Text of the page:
As COVID-19 raged last summer and tension soared in the wake of the civil unrest that erupted after the death of George Floyd that occurred miles from his home, saxophonist Isaiah Katumwa was at work on his first major US release that he envisioned lifting spirits by uniting the world in dance. The Ugandan-born artist felt that to confront global issues - a pandemic and systemic racism – it would take a global response. Katumwa assembled a collective of African, American and Latin musicians to help craft “Dance Again,” the global jazz album dropping July 9 from Beyond Music. The festive African beat title track led by Katumwa’s agile soprano sax goes for playlist adds as a single on Monday.
Katumwa wrote or co-wrote all ten songs on “Dance Again,” each of which is brimful of joyous light and sunny optimism. Fellow saxophonist Darren Rahn, a multiple GRAMMY nominee who has produced more than 25 No. 1 singles, produced six tracks for the set, and Billboard chart-topping guitarist Adam Hawley produced three. Rwandan producer Marc Kibamba helmed “The Sun Will Shine Again,” a jubilant African rhythmic groove illumined by a vocal chorus.
“During the scary times of the pandemic and when people took to the streets in anger to protest, I often wondered whether we’ll ever dance again in unity. It had become a very strange thought. ‘Dance Again’ is an answer to share positivity and contribute to the healing process that we all need right now. It’s music with the purpose to help us as we recover, which I believe is one of the purposes of music,” said Katumwa.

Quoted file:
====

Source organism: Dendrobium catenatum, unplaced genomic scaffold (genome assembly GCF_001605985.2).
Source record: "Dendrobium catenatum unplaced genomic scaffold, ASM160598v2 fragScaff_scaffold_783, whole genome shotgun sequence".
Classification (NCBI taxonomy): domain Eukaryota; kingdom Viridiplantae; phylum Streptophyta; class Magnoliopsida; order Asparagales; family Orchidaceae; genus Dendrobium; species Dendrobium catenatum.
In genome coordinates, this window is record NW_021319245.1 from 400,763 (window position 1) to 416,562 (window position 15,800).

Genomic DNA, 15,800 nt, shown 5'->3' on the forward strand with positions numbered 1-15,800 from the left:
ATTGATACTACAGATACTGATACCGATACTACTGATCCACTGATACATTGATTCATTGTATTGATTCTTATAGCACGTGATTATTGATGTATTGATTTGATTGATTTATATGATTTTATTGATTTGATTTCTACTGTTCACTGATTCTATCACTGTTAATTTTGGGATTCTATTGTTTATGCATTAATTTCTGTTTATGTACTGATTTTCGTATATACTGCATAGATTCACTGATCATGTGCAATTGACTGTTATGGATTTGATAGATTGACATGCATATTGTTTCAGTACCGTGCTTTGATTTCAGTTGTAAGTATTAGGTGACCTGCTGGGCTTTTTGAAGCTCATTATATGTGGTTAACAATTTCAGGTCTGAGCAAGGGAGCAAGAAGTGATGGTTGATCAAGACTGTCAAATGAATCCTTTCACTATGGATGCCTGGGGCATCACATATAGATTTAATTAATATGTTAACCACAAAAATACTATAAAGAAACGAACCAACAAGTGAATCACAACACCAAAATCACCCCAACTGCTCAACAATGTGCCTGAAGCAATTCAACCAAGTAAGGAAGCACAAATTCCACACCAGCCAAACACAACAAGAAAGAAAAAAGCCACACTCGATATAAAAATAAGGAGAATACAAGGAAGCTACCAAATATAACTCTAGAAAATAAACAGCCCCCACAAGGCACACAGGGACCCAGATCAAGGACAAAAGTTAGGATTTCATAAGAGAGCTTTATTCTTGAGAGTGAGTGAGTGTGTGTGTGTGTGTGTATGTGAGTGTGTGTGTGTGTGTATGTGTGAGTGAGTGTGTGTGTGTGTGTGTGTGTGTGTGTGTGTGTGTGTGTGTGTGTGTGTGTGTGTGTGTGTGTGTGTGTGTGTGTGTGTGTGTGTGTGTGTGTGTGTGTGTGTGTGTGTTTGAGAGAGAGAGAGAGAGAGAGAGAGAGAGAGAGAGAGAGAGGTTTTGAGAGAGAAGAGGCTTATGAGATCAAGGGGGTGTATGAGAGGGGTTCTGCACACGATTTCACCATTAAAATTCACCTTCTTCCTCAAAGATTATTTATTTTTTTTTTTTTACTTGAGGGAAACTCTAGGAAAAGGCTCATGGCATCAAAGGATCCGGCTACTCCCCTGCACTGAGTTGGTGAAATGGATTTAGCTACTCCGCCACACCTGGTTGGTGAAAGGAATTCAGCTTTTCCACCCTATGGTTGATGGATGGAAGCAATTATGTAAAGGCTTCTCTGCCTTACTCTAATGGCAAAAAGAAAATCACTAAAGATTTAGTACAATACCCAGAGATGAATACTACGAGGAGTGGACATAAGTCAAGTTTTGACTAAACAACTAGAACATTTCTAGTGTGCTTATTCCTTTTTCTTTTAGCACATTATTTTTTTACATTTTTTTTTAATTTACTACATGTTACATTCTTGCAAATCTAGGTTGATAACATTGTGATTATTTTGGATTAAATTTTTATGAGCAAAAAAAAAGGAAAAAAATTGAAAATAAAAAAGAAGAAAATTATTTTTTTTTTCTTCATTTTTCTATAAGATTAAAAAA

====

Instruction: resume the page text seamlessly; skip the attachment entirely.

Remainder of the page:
The seeds for “Dance Again” were first planted a couple years ago when Katumwa wrote and recorded “Home Away” with Rahn, a sweetly melodic composition that referred to Katumwa’s quest to find an artistic balance between making commercial instrumental music in America while remaining true to his African roots. Last year, Katumwa and Rahn collaborated on the radiant “Smile On,” which was issued as a single last May.
“When we dropped ‘Smile On,’ it was to add positivity, to use music to bring light to the world in our dark times. It’s a reminder that no matter what challenges life brings, we can always use our ability to smile as a resource to uplift and encourage,” said Katumwa of the single that earned most added status at Billboard for three consecutive weeks.
Coronavirus restrictions forced Katumwa and his collaborators to write and record remotely. But that didn’t dampen his excitement about recording with sax superstar Dave Koz.
“The format and nature of the recording process was very interesting, working remotely throughout the entire process. The highlight for me through the many special moments of working with Darren and Adam in the process was my longtime idol, Dave Koz, agreeing to be featured on the album. His alto sax work on the Afropop fusion track ‘Nsiima’ was magical. Nsiima means grateful and for me, that sums up my musical journey thus far along with being grateful for the opportunity to record with my idol. Looking at the bigger picture, I’m grateful to be making it through the pandemic alive,” said Katumwa.
Katumwa released numerous gospel-flavored recordings in Africa in the early 2000s. His 2006 release, “Sinza,” was his first as a mixologist serving a blend of African and contemporary jazz. The saxman’s 2016 disc, “This Is Me,” received international airplay and included a mix by Rahn on the cut “Pamojja,” which was the first time they teamed up. “Dance Again” is Katumwa’s first collection recorded specifically with the US market in mind.